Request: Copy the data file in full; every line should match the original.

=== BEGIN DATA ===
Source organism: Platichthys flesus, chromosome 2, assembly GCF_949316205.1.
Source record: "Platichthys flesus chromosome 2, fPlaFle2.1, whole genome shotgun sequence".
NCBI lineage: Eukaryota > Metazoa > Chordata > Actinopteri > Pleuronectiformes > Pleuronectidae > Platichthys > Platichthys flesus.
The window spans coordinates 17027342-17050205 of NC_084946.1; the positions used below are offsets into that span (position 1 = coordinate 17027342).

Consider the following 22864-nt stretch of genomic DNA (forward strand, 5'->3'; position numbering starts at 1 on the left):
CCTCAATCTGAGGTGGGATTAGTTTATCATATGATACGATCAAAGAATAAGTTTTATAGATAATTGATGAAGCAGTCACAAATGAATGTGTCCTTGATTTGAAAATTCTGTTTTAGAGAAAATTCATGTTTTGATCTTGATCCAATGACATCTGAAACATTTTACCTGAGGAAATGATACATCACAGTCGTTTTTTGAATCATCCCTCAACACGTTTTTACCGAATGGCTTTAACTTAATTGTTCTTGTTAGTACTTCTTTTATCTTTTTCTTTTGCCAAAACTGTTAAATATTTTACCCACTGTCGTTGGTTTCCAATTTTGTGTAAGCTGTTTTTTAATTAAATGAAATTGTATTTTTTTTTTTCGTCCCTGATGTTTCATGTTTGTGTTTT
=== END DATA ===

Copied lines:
Source organism: Platichthys flesus, chromosome 2, assembly GCF_949316205.1.
Source record: "Platichthys flesus chromosome 2, fPlaFle2.1, whole genome shotgun sequence".
NCBI lineage: Eukaryota > Metazoa > Chordata > Actinopteri > Pleuronectiformes > Pleuronectidae > Platichthys > Platichthys flesus.
The window spans coordinates 17027342-17050205 of NC_084946.1; the positions used below are offsets into that span (position 1 = coordinate 17027342).

Consider the following 22864-nt stretch of genomic DNA (forward strand, 5'->3'; position numbering starts at 1 on the left):
CCTCAATCTGAGGTGGGATTAGTTTATCATATGATACGATCAAAGAATAAGTTTTATAGATAATTGATGAAGCAGTCACAAATGAATGTGTCCTTGATTTGAAAATTCTGTTTTAGAGAAAATTCATGTTTTGATCTTGATCCAATGACATCTGAAACATTTTACCTGAGGAAATGATACATCACAGTCGTTTTTTGAATCATCCCTCAACACGTTTTTACCGAATGGCTTTAACTTAATTGTTCTTGTTAGTACTTCTTTTATCTTTTTCTTTTGCCAAAACTGTTAAATATTTTACCCACTGTCGTTGGTTTCCAATTTTGTGTAAGCTGTTTTTTAATTAAATGAAATTGTATTTTTTTTTTTCGTCCCTGATGTTTCATGTTTGTGTTTT